be less stressed Jul 30, 2018



July 30, 2018  

Kudos to davidji on his book destressifying: The Real-World Guide to Personal Empowerment, Lasting Fulfillment, and Peace of Mind, published in 2015 by Hay House. I believe this is an excellent read for people who want to learn more about the science and research into the effects of stress and discover additional tools to manage stress – “destressifying.” davidji is an internationally recognized stress-management expert, meditation master, author and former Chopra Center COO and lead educator.  Early on in his career, he was in finance and M&A on Wall Street. I knew there was something about his journey that deeply resonated with me!  Just FYI, davidji is into lower case because he feels it is more graceful and flowing.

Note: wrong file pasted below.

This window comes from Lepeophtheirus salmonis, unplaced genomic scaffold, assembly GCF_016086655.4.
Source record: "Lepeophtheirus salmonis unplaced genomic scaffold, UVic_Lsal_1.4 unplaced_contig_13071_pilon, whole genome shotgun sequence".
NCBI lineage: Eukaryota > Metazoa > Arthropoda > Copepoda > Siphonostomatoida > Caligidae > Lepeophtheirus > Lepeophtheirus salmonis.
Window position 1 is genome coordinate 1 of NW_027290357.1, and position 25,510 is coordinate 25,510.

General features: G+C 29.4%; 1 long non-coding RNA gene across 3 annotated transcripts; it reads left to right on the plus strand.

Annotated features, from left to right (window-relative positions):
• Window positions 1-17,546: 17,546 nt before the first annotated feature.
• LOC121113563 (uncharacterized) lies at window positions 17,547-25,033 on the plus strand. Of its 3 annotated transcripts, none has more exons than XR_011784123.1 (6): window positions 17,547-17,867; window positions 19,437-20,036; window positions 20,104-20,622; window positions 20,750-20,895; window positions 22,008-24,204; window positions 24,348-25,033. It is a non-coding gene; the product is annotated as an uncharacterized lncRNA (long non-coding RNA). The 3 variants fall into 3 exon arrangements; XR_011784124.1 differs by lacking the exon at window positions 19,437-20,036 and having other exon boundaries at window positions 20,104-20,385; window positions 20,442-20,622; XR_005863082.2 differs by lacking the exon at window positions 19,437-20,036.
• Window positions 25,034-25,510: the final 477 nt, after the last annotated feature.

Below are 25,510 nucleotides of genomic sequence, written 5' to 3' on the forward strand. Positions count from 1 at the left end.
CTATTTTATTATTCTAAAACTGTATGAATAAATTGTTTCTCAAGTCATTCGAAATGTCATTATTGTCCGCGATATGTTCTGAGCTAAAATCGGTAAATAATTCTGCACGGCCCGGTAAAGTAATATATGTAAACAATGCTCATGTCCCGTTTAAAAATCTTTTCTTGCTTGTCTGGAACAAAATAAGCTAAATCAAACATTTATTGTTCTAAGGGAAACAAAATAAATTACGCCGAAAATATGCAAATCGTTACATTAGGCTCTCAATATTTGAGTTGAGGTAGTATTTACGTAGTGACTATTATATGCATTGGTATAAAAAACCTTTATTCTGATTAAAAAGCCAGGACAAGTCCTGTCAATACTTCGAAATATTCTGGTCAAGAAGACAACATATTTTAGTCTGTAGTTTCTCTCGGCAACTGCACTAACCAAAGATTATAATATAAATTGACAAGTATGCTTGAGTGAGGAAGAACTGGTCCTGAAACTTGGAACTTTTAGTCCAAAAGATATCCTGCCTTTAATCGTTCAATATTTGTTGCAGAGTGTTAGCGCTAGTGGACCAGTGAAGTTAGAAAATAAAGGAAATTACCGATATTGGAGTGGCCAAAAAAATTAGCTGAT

As many of you know, I am an avid researcher and reader. I have been all my life -- since I was a little girl in school, continuing through my career as head of credit research at a top tier investment bank and now as a coach. So, I want to share selected books I have found valuable on my journey.  I hope this is a great start and one of many “book shares” to come. 

If you have a book you would like to share, please let me know. We all learn and grow together. 

The top 4 reasons I liked the book ”destressifying were:

  1. The sections on what stress does to your body and your mind were readable, in plain English, and well-informed on the latest research.
  2. The book integrates well-known frameworks such as Maslow’s Hierarchy of Needs, with the idea that people typically experience unmet needs 8-15 times a day. With an 8-hour sleep cycle that means we experience unmet needs – davidji’s definition of stress – every 1 to 2 hours a day.
  3. The approach is comprehensive and deep, with destressifying requiring mastering your: Awareness; Needs; Emotions; Communication; and Purpose in life.